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Sorry for the long post everyone! In fact it's too long to submit as a self-post so had to host it here. Just thought I'd describe my first DE shaving experience. Hopefully some useful info for anyone looking to start DE shaving

I've never been happy with the performance from popular cartridge razors. I found that they constantly tugged and pulled at my beard, and I could only achieve a close shave after applying a lot of pressure and scraping over the same areas multiple times, not to mention the outrageous expense of replacement cartridges. Also, the ugly, plastic Gillette razors were just so charmless and tacky. The final straw was the cold, unpleasant, chemical shaving gel in a can which I had assumed was my only option. I had never even considered DE razors as an alternative before stumbling across this subreddit quite by accident. And to be honest, I didn't even know what a safety razor was until a week ago (in my defence, I'm young, and my father has never used them. They're just not something you see very often, unfortunately).

After being completely glued to the posts here for the past week, during which time I have bought my first DE shave kit, watched dozens of YouTube videos, and read Leisureguy's Guide to Gourmet Shaving cover to cover, I've just had my first ever DE shave. I thought I'd share the experience with you guys, and give a quick, novice review of the products I used. I did several hours of research before settling on these products, and I'm very happy with the choices I've made so far. Here's what I used for the shave: http://imgur.com/ptAaF

Edwin Jagger DE86 with an Astra Superior Platinum blade
EcoTools Bamboo Finishing Kabuki Brush
Proraso Shaving Cream
Bloc Osma Alum Block

The most difficult choice for me was the shaving brush. At first, I got it into my head that a real badger-hair brush was the best way to go. However, I simply couldn't find a badger brush that was inexpensive enough for a starter kit (ideally it would be less than £20), but also of high enough quality to be a pleasure to use and last a long time. I was baffled by the dizzying array of options, and hesitant to commit to something which might not be right for me. After seeing Leisureguy's enthusiastic recommendations of the EcoTools Kabuki brush, I bit the bullet and ordered one from Amazon for £8. I was worried that such an inexpensive item that wasn't even designed as a shaving brush wouldn't be up to the job, but when it arrived this afternoon I was relieved at the quality. It is small and light, but feels fairly robust and well-made. Even better, the bristles are extremely soft and feel wonderful on the face. I was hopeful it would be up to the task.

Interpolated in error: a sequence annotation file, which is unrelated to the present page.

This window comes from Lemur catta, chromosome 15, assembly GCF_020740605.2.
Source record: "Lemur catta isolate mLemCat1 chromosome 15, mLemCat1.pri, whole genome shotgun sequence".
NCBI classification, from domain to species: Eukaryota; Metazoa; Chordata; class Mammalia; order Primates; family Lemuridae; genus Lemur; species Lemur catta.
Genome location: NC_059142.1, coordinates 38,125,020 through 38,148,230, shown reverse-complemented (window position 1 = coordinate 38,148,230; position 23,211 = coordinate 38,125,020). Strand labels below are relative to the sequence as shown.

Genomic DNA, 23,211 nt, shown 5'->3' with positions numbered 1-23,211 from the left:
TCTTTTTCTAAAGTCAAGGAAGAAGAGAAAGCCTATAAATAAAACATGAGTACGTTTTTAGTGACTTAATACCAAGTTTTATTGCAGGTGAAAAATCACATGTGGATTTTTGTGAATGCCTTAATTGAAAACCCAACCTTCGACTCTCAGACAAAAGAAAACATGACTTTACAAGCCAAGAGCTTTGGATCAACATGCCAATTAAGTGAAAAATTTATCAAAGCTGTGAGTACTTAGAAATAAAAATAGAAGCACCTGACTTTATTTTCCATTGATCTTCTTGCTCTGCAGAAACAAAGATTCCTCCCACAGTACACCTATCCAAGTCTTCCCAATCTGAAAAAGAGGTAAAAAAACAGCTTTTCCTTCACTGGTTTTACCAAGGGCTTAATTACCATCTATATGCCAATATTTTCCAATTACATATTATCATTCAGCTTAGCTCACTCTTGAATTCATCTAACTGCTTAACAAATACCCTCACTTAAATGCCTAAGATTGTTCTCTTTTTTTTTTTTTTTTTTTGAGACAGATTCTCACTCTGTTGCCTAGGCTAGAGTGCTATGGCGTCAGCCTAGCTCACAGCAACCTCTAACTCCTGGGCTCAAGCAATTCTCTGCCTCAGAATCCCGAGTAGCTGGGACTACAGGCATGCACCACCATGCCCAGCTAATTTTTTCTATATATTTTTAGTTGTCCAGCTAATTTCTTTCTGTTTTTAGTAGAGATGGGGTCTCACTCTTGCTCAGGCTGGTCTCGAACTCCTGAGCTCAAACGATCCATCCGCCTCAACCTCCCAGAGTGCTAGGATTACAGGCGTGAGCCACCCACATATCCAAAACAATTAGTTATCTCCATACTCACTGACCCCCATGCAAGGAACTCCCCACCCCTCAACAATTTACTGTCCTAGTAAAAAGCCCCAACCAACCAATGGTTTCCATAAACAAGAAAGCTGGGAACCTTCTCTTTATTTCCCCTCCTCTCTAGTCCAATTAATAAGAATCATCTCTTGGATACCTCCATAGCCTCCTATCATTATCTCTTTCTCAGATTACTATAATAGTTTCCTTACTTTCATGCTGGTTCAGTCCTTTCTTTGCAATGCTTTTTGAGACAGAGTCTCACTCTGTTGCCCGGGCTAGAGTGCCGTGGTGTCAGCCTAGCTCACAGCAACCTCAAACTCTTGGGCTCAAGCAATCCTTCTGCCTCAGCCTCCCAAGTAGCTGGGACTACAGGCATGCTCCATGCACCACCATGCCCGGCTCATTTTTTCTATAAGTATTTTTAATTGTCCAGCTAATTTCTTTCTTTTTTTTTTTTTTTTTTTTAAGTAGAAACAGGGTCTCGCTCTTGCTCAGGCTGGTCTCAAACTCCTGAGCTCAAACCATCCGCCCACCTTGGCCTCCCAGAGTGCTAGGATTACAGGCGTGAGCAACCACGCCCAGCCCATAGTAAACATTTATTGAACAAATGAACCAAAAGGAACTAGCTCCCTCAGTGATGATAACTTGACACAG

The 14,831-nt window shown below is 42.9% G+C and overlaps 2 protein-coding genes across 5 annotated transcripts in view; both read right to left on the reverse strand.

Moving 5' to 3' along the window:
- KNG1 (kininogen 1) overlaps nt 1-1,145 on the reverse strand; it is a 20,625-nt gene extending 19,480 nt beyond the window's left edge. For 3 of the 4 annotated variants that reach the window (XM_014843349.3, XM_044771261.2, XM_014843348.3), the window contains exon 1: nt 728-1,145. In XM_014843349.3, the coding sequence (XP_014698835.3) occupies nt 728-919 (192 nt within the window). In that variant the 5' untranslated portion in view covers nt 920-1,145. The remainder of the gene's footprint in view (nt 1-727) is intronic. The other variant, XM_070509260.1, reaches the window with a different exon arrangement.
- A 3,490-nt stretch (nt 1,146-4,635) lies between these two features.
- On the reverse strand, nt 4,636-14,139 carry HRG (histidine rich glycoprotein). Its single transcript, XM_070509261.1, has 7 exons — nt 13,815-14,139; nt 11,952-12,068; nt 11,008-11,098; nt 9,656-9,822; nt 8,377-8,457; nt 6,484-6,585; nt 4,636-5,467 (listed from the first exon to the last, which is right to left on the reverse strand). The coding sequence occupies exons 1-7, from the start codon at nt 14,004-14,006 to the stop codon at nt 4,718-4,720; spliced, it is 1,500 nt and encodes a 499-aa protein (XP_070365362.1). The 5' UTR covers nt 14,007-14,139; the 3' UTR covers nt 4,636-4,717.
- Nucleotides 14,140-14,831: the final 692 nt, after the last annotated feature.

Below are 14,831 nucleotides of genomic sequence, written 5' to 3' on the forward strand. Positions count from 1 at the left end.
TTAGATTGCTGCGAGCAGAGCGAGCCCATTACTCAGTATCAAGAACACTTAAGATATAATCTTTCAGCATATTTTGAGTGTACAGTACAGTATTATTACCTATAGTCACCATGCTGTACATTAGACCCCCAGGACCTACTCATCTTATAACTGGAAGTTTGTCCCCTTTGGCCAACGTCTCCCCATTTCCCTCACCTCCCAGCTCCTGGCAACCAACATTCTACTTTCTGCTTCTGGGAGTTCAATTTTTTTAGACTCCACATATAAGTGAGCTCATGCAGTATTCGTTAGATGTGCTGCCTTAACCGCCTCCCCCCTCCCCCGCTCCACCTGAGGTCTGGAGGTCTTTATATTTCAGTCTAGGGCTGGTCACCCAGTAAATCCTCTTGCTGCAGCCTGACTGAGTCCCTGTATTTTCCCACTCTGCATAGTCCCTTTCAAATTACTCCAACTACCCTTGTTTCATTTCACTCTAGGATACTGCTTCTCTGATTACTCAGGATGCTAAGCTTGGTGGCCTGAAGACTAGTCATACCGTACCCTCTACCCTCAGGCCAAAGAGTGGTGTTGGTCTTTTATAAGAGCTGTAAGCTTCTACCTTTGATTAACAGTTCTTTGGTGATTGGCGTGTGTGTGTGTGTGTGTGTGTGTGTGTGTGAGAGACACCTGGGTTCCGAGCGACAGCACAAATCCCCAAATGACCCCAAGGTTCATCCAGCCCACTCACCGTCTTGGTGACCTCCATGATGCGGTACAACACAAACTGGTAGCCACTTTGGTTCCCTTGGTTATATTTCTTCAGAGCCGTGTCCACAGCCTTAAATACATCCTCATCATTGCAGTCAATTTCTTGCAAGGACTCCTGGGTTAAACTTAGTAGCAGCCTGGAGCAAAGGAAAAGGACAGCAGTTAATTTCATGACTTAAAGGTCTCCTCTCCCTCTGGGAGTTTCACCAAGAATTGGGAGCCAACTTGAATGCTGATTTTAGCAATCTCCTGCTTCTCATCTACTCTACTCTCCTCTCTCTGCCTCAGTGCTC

Before shaving I had a hot bath and thoroughly soaked my beard to ensure the hairs were as soft as possible. After that, I filled the sink with hot water and warmed a ceramic bowl to mix the lather in. I opened the tub of Proraso cream and had a sniff. It has a mild menthol scent which is very refreshing and pleasant. I put an almond sized lump into the bowl and began mixing with the damp brush, carefully adding small drops of water using the methods I'd seen in several YouTube videos. I was happy to see that both the cream and the brush performed excellently. I had actually made a couple of practice lathers earlier that day, and using what I'd learned everything seemed to come together very well for this try. The lather was dense and creamy, with nice peaks when I lifted the brush, and it had a nice sheen in the light, just like in the videos I'd watched. As I put the lather on my face I immediately thought that no matter how the DE razor performed, I was never going back to canned shaving gel again. The sensation of applying the warm, dense lather with the soft brush was so relaxing and pleasant that I look forward to it being a part of my everyday routine from now on.

I really want to sing the praises of the little Kabuki brush. Even though I've nothing to compare it to, I have to say this brush is really fantastic for the price. It holds plenty of lather for at least a 3-pass shave, absorbs water very nicely, and feels absolutely lovely on the face; soft and gentle, but just stiff enough to work the lather into the beard. I can see this little brush lasting me a long time very happily, and can't imagine a better shaving brush for such a low price. Highly recommended, especially for a beginner. Thanks to Leisureguy for the great tip.